Despite the very bright sweetness, I don’t find the composition to be too heady. There’s another sweet note, honeyed and balsamic, that just pops up sporadically. There is also something that gives this composition a silky dryness. Rarely do I get the chance to smell sandalwood.
It’s good, but I don’t think it can replace my current favourite Nag Champa.

A direct comparison with other Nag Champa, which I like very much, is still pending.
Yoga Nagchampa
Fragrance notes and ingredients: Sandalwood, Oakmoss, Patchouli, Vetiver, Halmaddi, Honey and other

Yoga smells like the general fragrance concept that other brands like to sell under forest and trees inspired themes. It is a deep, slightly tart, earthy, almost herbaceous scent. Such compositions remind me of men’s perfume, but that’s limited when it comes to Yoga. Maybe because the oakmoss doesn’t stand out unpleasantly, and the scent has a strong focus on heart and base notes.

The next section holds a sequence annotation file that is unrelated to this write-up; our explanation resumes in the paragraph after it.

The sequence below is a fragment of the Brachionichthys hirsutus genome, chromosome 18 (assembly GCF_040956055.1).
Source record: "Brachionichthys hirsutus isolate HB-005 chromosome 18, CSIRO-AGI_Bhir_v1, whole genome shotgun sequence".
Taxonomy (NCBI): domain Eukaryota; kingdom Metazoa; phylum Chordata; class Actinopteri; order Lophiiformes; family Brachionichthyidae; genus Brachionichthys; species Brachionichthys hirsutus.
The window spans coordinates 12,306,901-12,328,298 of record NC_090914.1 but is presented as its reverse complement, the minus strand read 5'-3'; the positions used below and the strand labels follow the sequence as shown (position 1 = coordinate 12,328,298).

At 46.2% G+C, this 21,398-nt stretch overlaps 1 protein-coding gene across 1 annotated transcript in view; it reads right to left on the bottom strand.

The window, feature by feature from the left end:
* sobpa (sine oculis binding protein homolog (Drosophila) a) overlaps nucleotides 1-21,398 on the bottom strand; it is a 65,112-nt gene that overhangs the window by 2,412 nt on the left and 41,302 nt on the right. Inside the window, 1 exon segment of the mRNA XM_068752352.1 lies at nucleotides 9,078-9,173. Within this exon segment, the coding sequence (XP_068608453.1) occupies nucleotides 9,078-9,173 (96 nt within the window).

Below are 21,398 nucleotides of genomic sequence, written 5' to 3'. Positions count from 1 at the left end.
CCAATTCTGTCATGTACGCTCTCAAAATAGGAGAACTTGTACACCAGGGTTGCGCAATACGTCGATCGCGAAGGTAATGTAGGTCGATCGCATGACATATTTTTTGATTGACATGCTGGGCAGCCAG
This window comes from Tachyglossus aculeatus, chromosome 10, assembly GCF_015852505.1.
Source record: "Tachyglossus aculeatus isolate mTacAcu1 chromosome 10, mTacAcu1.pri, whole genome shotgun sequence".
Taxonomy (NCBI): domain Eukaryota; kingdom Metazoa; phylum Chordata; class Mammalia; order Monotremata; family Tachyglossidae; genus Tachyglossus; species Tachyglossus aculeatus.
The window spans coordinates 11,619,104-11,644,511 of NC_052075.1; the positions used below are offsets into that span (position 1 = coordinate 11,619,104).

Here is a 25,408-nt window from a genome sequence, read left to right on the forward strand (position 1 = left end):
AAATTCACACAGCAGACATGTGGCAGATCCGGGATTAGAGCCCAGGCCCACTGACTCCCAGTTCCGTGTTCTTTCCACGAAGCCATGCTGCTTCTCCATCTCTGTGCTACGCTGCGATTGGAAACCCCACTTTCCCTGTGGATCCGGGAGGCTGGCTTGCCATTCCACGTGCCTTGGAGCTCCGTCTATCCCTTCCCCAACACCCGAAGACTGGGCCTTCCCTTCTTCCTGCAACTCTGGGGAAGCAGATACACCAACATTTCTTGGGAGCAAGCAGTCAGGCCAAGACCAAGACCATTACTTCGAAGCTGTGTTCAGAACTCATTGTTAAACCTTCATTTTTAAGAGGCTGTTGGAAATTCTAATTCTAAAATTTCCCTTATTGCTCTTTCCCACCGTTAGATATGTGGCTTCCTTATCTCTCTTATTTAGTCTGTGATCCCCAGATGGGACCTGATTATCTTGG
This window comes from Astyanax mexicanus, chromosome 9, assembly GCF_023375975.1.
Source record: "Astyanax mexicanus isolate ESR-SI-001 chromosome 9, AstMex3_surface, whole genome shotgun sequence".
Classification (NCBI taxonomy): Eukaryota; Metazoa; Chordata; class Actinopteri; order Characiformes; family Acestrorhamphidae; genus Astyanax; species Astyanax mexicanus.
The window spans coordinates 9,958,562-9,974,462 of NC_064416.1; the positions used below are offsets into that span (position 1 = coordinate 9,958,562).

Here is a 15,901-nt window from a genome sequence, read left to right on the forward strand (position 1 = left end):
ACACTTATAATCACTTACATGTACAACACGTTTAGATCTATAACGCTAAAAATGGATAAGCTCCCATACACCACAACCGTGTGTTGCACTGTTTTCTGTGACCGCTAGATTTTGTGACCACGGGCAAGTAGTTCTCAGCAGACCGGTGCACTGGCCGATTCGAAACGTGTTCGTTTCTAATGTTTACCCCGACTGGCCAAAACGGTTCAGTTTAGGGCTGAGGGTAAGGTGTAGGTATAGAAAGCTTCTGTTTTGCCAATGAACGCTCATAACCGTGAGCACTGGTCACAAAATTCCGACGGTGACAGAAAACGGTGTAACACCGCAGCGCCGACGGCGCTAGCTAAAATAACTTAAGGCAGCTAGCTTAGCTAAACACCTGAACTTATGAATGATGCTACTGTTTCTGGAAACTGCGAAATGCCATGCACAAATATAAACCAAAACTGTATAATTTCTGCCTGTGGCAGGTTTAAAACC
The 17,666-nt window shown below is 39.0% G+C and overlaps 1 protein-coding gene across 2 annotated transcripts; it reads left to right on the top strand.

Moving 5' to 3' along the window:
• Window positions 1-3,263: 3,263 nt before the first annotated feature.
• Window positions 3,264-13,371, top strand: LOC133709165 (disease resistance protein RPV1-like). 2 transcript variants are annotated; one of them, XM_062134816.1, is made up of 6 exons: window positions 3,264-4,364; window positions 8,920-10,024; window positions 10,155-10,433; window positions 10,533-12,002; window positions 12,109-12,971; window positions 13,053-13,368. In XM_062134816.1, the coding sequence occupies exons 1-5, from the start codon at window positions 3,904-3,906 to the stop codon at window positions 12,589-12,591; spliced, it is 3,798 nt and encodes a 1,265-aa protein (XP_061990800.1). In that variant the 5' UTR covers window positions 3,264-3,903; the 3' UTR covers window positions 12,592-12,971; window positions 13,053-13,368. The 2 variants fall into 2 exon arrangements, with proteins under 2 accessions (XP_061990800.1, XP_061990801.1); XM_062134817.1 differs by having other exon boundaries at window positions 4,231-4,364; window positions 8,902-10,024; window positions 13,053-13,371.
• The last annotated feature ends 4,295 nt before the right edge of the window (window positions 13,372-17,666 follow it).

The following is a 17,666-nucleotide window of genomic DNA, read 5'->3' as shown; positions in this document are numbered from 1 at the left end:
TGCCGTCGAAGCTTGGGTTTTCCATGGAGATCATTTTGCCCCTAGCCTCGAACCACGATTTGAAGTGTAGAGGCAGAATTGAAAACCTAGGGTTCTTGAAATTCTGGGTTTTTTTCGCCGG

I compared it quite early on with Vijayshree – Nag Temple, which appears like gas station perfume compared to Yoga. Yoga is so much softer and not intrusive in any way. It is full-bodied, grounding, warm and calming.

I really enjoy everything in this sampler, without exception.
Deciding what I might want to reorder will be quite difficult, especially as I have ordered a more extensive sampler from the Nagchampa line already. I was so excited about the Regular line, and the first few of the Nagchampa line absolutely blew me away.
This time I purchased directly from www.wierook.nl (the official importer in the Netherlands and the only one in the EU), which has the most extensive Mother’s range of all importers. I bought my favourites from the Regular Line, some other sample sets and a few individual scents that were not available in any sampler.
So you’ll be reading a lot more about Mother’s here in the future.

PremOmRishi and Amrita will definitely be become part of the permanent collection.